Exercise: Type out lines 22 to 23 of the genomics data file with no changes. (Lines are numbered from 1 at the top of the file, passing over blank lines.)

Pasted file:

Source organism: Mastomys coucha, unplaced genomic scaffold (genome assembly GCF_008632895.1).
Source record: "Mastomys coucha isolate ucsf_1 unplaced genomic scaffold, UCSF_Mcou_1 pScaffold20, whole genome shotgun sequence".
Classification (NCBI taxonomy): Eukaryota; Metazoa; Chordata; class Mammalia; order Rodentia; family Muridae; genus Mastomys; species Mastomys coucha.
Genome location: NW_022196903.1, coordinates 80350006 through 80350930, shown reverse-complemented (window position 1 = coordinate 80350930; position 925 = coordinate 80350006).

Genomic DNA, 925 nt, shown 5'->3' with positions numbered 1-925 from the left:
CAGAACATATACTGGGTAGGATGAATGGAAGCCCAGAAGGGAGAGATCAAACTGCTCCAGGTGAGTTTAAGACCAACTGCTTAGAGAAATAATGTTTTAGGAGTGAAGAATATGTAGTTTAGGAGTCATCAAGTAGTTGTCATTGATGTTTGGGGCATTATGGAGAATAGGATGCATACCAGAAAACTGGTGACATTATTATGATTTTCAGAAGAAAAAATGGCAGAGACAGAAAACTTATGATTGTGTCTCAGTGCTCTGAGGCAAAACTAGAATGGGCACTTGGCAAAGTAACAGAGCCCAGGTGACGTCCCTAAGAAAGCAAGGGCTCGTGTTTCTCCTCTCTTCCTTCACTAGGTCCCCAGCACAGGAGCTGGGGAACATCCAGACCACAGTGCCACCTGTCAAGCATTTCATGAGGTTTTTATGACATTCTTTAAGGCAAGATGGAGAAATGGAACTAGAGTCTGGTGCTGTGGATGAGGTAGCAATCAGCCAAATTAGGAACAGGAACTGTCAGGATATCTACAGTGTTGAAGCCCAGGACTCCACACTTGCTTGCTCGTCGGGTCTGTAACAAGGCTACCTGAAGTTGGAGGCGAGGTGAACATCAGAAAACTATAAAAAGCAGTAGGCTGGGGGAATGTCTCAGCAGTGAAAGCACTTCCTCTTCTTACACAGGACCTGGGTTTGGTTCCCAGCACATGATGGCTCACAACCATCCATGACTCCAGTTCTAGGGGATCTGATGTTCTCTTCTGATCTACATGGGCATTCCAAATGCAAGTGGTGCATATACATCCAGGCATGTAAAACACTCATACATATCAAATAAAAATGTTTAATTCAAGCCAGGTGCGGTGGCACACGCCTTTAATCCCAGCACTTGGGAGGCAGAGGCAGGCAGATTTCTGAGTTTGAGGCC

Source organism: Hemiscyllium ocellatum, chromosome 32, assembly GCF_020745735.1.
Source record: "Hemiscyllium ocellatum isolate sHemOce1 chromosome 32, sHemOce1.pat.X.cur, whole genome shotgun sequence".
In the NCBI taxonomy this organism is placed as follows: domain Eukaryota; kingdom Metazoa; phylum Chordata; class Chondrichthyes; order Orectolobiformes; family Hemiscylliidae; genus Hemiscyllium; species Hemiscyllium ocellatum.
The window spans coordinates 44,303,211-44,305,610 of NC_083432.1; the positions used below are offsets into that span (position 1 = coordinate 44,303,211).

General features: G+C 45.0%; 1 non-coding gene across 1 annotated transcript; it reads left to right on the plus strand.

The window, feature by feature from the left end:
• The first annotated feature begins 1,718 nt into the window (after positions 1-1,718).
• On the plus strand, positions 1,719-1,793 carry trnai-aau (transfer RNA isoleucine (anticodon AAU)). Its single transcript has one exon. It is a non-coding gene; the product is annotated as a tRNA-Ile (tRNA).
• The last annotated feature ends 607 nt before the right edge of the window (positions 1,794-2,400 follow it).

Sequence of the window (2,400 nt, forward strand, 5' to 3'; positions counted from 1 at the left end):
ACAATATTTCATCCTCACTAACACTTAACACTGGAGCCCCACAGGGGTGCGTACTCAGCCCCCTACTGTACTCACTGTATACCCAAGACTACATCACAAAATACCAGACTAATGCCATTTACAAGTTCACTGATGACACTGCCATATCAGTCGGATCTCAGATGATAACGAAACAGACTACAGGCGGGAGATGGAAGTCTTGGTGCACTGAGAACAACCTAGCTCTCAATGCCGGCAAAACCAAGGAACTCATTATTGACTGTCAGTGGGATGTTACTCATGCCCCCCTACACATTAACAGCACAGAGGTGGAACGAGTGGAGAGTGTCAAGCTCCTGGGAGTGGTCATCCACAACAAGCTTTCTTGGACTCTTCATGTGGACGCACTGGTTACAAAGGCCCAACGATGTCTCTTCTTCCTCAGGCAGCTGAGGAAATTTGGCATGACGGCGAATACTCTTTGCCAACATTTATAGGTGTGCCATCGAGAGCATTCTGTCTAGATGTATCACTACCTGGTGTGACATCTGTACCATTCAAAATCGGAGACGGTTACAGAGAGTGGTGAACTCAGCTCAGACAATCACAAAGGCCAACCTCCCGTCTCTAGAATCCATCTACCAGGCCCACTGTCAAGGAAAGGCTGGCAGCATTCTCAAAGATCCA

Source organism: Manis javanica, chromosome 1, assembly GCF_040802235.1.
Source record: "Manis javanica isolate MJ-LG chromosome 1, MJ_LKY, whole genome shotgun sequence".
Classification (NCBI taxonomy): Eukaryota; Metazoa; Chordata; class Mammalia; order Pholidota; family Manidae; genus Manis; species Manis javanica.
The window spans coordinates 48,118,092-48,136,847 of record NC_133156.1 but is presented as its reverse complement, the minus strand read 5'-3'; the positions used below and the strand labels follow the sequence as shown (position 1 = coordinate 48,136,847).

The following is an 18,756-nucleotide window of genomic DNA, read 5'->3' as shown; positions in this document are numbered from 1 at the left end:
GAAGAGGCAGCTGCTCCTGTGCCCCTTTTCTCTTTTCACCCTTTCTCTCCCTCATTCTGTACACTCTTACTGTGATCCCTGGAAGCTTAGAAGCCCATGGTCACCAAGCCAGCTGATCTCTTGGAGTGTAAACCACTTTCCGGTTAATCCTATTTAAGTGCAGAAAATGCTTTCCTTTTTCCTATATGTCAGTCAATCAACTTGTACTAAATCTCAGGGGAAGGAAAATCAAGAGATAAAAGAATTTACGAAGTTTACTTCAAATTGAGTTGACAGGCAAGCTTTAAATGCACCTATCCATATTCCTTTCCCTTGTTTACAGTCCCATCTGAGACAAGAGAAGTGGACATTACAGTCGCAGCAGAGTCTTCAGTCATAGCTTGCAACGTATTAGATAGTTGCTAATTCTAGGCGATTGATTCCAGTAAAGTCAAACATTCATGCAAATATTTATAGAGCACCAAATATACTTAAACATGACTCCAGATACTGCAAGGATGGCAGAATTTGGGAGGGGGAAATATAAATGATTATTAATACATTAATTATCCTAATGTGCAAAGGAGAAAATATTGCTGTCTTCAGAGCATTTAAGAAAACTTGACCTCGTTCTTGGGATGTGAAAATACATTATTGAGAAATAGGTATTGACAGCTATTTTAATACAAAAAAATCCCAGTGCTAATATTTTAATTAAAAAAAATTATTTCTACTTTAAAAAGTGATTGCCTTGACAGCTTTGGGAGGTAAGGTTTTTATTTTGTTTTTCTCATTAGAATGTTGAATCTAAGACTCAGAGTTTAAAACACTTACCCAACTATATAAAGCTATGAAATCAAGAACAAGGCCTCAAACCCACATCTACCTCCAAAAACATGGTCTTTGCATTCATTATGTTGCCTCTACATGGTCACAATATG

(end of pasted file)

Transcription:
The following is an 18,756-nucleotide window of genomic DNA, read 5'->3' as shown; positions in this document are numbered from 1 at the left end:
GAAGAGGCAGCTGCTCCTGTGCCCCTTTTCTCTTTTCACCCTTTCTCTCCCTCATTCTGTACACTCTTACTGTGATCCCTGGAAGCTTAGAAGCCCATGGTCACCAAGCCAGCTGATCTCTTGGAGTGTAAACCACTTTCCGGTTAATCCTATTTAAGTGCAGAAAATGCTTTCCTTTTTCCTATATGTCAGTCAATCAACTTGTACTAAATCTCAGGGGAAGGAAAATCAAGAGATAAAAGAATTTACGAAGTTTACTTCAAATTGAGTTGACAGGCAAGCTTTAAATGCACCTATCCATATTCCTTTCCCTTGTTTACAGTCCCATCTGAGACAAGAGAAGTGGACATTACAGTCGCAGCAGAGTCTTCAGTCATAGCTTGCAACGTATTAGATAGTTGCTAATTCTAGGCGATTGATTCCAGTAAAGTCAAACATTCATGCAAATATTTATAGAGCACCAAATATACTTAAACATGACTCCAGATACTGCAAGGATGGCAGAATTTGGGAGGGGGAAATATAAATGATTATTAATACATTAATTATCCTAATGTGCAAAGGAGAAAATATTGCTGTCTTCAGAGCATTTAAGAAAACTTGACCTCGTTCTTGGGATGTGAAAATACATTATTGAGAAATAGGTATTGACAGCTATTTTAATACAAAAAAATCCCAGTGCTAATATTTTAATTAAAAAAAATTATTTCTACTTTAAAAAGTGATTGCCTTGACAGCTTTGGGAGGTAAGGTTTTTATTTTGTTTTTCTCATTAGAATGTTGAATCTAAGACTCAGAGTTTAAAACACTTACCCAACTATATAAAGCTATGAAATCAAGAACAAGGCCTCAAACCCACATCTACCTCCAAAAACATGGTCTTTGCATTCATTATGTTGCCTCTACATGGTCACAATATG